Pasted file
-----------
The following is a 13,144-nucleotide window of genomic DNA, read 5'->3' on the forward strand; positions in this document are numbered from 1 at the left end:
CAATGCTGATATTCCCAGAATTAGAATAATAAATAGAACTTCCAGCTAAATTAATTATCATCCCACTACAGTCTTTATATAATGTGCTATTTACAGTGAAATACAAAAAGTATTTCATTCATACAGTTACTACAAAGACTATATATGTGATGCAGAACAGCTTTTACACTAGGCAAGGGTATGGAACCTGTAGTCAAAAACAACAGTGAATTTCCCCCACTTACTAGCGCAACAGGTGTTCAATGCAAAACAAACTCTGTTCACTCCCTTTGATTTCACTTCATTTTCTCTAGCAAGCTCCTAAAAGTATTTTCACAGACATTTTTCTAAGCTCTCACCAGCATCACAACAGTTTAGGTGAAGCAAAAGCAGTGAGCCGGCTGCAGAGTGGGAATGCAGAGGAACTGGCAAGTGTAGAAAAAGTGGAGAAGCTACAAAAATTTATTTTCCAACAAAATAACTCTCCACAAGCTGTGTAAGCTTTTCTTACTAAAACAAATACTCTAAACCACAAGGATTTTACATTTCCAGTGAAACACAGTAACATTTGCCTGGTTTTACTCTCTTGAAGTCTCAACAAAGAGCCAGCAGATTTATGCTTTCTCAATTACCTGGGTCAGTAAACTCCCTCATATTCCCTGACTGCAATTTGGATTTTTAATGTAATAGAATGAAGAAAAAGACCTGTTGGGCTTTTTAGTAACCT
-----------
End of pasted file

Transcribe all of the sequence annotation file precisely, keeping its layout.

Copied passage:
The following is a 13,144-nucleotide window of genomic DNA, read 5'->3' on the forward strand; positions in this document are numbered from 1 at the left end:
CAATGCTGATATTCCCAGAATTAGAATAATAAATAGAACTTCCAGCTAAATTAATTATCATCCCACTACAGTCTTTATATAATGTGCTATTTACAGTGAAATACAAAAAGTATTTCATTCATACAGTTACTACAAAGACTATATATGTGATGCAGAACAGCTTTTACACTAGGCAAGGGTATGGAACCTGTAGTCAAAAACAACAGTGAATTTCCCCCACTTACTAGCGCAACAGGTGTTCAATGCAAAACAAACTCTGTTCACTCCCTTTGATTTCACTTCATTTTCTCTAGCAAGCTCCTAAAAGTATTTTCACAGACATTTTTCTAAGCTCTCACCAGCATCACAACAGTTTAGGTGAAGCAAAAGCAGTGAGCCGGCTGCAGAGTGGGAATGCAGAGGAACTGGCAAGTGTAGAAAAAGTGGAGAAGCTACAAAAATTTATTTTCCAACAAAATAACTCTCCACAAGCTGTGTAAGCTTTTCTTACTAAAACAAATACTCTAAACCACAAGGATTTTACATTTCCAGTGAAACACAGTAACATTTGCCTGGTTTTACTCTCTTGAAGTCTCAACAAAGAGCCAGCAGATTTATGCTTTCTCAATTACCTGGGTCAGTAAACTCCCTCATATTCCCTGACTGCAATTTGGATTTTTAATGTAATAGAATGAAGAAAAAGACCTGTTGGGCTTTTTAGTAACCT